frontyard-march08.jpg Late winter front yard landscape

Back in the 90’s after the front yard fell victim to layers of newspaper and a couple inches of mulch it’s been a journey of growth for our family. With an eye for function and form we’ve slowly transformed our typical lawn into a an edible landscape which provides our family with food and income.

Liberating our lawn was a radical act — a matter of “dollars & sense

What’s unique about the urban homestead’s front yard (and has folks driving by for a look see) is that back in the 1990’s we just didn’t smother the lawn and put up square raised beds. Instead the front yard has slowly evolved over time to be an aesthetic mixture of herbs, fruits and vegetables into a beautiful and productive combination.

‘Winter’ List of Plants Growing in Front Yard February 2008
Growing Space: ~1,300 sq. ft.


Collard Greens
Kale – 3 varieties


Blue Basil
Chives – 2 varieties
Lavender – 3 varieties
Lemon Verbena
Lion’s Tail
Moujean Tea
Sage – 6 varieties


Aronia / Chokeberry
Blueberries – 3 varieties
Chilean Wintergreen
Eugenia – 4 varieties
Guavas – 7 varieties
Highbush Cranberry
Jelly Palm
Rose Apple


Bachelor Buttons
Geranium – 3 varieties
Roses – 4 varieties


Butterfly Bush
Perennial Sunflower
Sweet Rocket

The front yard landscape goes through about “four faces” with the change of seasons. Of course, it’s a little extra work to tend such a mixture of perennials and annuals but the results are worth it because the benefits are many.

Here are just a few….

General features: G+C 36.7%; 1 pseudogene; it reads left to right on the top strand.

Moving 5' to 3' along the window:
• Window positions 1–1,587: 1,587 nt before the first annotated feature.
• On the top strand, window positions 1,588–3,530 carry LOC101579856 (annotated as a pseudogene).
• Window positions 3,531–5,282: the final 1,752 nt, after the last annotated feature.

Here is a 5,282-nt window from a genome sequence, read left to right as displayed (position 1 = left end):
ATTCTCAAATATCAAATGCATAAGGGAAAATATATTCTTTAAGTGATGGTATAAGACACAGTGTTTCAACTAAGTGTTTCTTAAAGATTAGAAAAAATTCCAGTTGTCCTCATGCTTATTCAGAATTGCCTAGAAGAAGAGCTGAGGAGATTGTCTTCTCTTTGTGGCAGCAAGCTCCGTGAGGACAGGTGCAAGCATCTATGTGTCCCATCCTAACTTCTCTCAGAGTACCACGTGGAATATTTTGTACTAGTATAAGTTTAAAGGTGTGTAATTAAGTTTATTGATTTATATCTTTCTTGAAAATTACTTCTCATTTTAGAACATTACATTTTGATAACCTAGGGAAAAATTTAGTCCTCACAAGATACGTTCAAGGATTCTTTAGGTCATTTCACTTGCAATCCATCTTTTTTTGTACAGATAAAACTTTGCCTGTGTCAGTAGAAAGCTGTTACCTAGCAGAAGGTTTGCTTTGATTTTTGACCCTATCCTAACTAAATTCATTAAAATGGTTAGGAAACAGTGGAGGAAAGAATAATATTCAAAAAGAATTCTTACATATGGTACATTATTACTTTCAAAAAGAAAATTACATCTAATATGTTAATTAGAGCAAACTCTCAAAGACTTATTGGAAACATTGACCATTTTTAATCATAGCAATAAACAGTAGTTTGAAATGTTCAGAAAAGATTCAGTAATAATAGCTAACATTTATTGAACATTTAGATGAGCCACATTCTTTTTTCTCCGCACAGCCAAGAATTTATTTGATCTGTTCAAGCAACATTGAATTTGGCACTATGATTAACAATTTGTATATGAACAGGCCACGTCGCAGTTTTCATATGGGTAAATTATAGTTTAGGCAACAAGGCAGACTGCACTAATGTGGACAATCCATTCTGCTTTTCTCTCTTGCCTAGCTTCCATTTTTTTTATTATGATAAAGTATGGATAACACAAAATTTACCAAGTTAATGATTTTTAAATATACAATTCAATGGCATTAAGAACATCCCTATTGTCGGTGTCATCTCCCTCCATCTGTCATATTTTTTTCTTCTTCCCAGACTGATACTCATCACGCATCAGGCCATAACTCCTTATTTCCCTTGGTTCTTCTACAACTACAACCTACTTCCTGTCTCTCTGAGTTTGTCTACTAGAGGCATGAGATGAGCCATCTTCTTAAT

Healthier urban eco-system
Better use of municipal water – if you have to water your yard why not get something in return
Local source of income
Attracting wildlife
Reducing food miles
Combating climate change, energy dependence
Saving money with rising food costs

In our case, because of our homegrown business, we grow a bit more herbs and edible flowers than our family needs which takes up a sizable amount of growing space in the front yard.

The front yard fruit list is pretty impressive, growing fruit in such a small space can be challenging especially if you want to raise vegetables too.

We find that transforming a lawn into successful and productive edible front yard takes time. It’s an organic process, as the edible yard matures you have to mature along with it and that takes some effort and ingenuity.

For resources on edible landscaping and small scale orchard culture

:: Resources ::


Designing and Maintaining Your Edible Landscape Naturally
The Backyard Orchardist
The Backyard Berry Book
Edible Forest Garden
Fruit & Berries for the Home Garden


Growing Fruit Trees in Limited Space
Edible Landscaping
Backyard Orchard Culture

No Comments

  1. PhoenixJen says:

    Thank you for taking the time to list out all the edibles in your front yard. I am in the process of creating something similar (probably about 2 yrs behind you) and am having a tour of my property this Sat. I’m going to borrow some of your insights and benefits to share with folks who come for the tour.


  2. Emily B says:

    Wow Wow wow…..
    If you were not horticulturally knowledged and you looked at these pictures it would be said it is just an average garden. Very clever….

  3. Lizz says:

    Thanks for the list.

  4. Gus says:

    Cool – that’s a lot of plants (and a lot of food) in a small space! I’d suggest Edible Forest Gardens Vol I and II as an addition to your resource list. This is an information-packed and forward-thinking set about the theory behind and design of integrated polyculture gardens, incorporating trees, shrubs, herbaceous perennials, and annuals. We are using it now to design our front and backyard gardens.